Delivery firm Rappi to enhance "super-app" with $1bn funding

Having raised the largest round ever seen in Latin America, the "delivery of everything" company plans further developments to its technology stack.

Colombian on-demand delivery company Rappi will supercharge its offering after raising $1 billion in capital in what is the largest ever funding round for a Latin American company.

The investment announced earlier this week was led by Silicon Valley investor SoftBank two months after its announcement of a new fund committed to spending billions on innovative tech enterprises in Central and South America.

Present in Brazil, Colombia, Mexico, Argentina, Chile, Uruguay and Peru, Rappi now plans to grow further, as well as into additional product and service areas.

The goal of the Colombian firm's founders is to provide a "super-app" to provide any product or service consumers may need, according to Rappi's co-founder and president, Sebastian Mejia.

"We will continue to focus on building innovations for couriers, restaurants, retailers and start-ups that translate into new sources of growth," he said.

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According to its new backer, Rappi has "an incredible long-term growth opportunity" and potential to "expand far beyond its current business and become one of the most important technology companies in Latin America."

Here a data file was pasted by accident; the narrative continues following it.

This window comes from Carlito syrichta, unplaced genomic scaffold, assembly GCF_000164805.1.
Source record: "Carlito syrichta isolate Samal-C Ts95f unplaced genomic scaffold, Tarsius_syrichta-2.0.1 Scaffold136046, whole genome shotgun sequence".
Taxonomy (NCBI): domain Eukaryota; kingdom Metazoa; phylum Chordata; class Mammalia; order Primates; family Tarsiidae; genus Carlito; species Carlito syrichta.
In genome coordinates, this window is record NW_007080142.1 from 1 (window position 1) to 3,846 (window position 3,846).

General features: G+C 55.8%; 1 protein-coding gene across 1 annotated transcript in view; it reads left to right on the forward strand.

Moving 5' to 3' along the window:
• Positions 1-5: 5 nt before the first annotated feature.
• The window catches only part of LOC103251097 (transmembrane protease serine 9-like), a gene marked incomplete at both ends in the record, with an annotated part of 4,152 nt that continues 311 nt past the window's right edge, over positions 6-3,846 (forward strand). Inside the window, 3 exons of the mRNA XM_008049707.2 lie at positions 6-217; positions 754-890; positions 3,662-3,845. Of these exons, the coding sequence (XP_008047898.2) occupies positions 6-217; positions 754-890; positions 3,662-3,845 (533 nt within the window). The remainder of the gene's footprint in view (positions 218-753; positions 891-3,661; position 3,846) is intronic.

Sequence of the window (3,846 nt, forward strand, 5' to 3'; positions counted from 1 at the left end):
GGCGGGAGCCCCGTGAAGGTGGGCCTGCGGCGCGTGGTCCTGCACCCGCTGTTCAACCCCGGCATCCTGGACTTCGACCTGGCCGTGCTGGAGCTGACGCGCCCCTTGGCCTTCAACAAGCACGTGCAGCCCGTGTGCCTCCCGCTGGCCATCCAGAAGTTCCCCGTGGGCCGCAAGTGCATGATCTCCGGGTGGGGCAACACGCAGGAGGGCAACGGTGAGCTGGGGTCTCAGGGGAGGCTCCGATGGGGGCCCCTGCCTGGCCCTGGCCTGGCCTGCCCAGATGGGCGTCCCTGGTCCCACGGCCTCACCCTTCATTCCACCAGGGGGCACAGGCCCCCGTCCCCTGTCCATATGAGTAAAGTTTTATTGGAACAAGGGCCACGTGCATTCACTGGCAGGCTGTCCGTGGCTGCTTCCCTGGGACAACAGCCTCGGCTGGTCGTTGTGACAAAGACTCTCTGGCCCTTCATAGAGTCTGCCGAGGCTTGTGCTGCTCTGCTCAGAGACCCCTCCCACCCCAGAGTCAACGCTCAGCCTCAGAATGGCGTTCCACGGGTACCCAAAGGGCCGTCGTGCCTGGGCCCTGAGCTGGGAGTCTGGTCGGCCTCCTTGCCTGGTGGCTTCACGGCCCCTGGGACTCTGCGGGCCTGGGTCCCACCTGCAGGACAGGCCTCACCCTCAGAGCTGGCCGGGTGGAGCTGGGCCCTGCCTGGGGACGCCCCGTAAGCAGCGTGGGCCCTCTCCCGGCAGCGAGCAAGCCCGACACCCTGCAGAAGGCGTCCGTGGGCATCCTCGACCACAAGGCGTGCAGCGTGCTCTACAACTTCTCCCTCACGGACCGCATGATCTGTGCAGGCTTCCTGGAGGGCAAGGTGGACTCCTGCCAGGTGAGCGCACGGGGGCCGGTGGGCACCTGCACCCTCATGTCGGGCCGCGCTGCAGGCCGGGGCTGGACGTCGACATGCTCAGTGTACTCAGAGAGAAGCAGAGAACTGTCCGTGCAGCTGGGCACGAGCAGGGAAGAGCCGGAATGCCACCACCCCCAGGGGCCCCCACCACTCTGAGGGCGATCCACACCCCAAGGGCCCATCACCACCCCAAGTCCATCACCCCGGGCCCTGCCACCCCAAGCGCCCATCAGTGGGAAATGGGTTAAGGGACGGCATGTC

"By creatively addressing the unique market dynamics of the region, Rappi is building a robust technology platform of products and services designed to revolutionize the way consumers shop and live their lives," said managing partner at SoftBank, Jeffrey Housenbold.

Rappi enables purchases of a variety of products and services from categories ranging from restaurants and supermarkets to hiring scooters. The firm has a virtual wallet that allows money transfers and payments in establishments. The company reached unicorn status last year.

The company's billion-dollar boost increases pressure on business and technology development on other Latin competitors such as food delivery iFood, one of the companies under Naspers-backed, Brazilian mobile conglomerate Movile.

iFood, which had become a unicorn back in 2017, announced a $500 million funding round last year, back then the largest investment in a Latin American startup.

The company is also working to develop a financial ecosystem of its own, and has announced a $20 million investment in artificial intelligence last month, with areas of focus including research in machine learning, deep learning, behavioral science and logistics efficiency.